The Moon administration's income-led growth policy has faced criticism as it was followed by increasing economic polarization, rather than the greater equality it promised. Its attempts to control the real estate market have resulted in unprecedented increases in housing prices.
Many of the policies introduced in the past five years lacked flexibility and were made without considering actual market conditions, the adviser argues, thereby undermining their efficiency and failing to produce anticipated outcomes.
To increase efficiency, Kim said he advised Yoon to start his administration with massive restructuring efforts on South Korea’s annual budget. Kim said Yoon’s government can prepare up to 60 trillion won ($50 billion) a year to fulfill his line of promises with careful restructuring of the budget.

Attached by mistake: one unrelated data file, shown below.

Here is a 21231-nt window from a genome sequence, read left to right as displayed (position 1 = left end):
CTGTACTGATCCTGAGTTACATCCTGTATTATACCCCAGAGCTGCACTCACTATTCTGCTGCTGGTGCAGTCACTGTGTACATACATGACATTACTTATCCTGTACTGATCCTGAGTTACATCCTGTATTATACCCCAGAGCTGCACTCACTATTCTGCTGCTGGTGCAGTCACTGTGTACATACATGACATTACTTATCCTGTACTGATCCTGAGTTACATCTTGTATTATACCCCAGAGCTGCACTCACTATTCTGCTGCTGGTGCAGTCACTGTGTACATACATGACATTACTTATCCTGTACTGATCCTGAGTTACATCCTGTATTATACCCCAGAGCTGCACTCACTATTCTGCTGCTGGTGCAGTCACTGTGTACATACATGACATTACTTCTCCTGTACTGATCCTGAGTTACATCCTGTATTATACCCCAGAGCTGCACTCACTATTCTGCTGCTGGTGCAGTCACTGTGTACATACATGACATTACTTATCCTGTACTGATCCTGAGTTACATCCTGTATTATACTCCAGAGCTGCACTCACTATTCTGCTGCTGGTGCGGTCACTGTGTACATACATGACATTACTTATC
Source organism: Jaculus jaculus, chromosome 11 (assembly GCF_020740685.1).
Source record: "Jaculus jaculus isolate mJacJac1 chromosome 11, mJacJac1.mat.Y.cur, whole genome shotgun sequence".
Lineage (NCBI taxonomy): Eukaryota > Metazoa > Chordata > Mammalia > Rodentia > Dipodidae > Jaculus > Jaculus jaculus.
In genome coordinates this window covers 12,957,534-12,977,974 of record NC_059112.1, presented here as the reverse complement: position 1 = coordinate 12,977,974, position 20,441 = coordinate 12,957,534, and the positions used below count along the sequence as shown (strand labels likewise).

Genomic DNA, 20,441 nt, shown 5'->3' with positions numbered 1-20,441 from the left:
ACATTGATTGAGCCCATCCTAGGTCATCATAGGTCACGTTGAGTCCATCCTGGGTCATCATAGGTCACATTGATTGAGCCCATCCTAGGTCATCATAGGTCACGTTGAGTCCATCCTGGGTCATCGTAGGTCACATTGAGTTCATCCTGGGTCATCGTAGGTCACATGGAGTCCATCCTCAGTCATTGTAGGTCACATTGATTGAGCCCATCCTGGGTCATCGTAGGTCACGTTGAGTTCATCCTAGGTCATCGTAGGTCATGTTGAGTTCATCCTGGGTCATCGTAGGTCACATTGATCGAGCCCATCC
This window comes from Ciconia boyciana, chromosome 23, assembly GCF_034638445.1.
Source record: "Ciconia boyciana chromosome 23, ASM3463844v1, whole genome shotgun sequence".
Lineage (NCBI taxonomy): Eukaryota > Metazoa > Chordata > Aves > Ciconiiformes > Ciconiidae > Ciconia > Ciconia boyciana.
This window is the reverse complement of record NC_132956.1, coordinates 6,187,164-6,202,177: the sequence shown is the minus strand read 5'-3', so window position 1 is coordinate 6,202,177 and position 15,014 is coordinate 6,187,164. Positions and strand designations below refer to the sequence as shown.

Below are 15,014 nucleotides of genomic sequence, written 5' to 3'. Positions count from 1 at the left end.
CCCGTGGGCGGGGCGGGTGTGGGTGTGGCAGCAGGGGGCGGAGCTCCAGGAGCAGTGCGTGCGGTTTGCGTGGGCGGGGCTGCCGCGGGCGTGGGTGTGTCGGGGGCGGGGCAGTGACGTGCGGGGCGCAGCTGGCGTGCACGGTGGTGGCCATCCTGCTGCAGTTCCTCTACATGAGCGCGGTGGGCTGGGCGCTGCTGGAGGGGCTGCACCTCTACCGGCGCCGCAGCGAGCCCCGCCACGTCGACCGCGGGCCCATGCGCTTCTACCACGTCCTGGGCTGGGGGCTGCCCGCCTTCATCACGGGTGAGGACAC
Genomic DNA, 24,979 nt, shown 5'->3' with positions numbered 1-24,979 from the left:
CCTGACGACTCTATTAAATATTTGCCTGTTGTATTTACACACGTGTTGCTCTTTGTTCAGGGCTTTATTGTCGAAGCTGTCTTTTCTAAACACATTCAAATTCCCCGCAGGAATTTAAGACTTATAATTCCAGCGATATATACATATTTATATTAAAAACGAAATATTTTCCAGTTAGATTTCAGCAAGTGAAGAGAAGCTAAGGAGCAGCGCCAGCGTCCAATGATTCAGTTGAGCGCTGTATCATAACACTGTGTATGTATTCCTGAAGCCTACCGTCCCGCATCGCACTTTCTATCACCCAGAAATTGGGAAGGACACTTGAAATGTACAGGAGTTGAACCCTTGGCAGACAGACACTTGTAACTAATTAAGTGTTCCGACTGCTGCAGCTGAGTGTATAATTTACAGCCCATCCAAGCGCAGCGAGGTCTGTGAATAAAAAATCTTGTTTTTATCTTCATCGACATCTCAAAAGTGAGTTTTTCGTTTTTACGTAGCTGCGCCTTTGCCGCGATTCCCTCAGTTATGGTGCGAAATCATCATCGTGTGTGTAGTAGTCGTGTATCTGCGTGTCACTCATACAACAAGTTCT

"The basis of our vision is refraining from levying more tax burdens and restructuring what’s currently spent in the annual budget," the economics professor said.
"On the bottom line, we will strengthen policies needed by the people and look into restructuring customarily run projects that have continued for at least three years. The administration would also reevaluate demands of public projects and their effectiveness for rescaling if needed."
The key point of such moves is ensuring that people in South Korea grow happier under Yoon’s policies -- beyond sheer numbers of jobs, birthrates and purchased homes.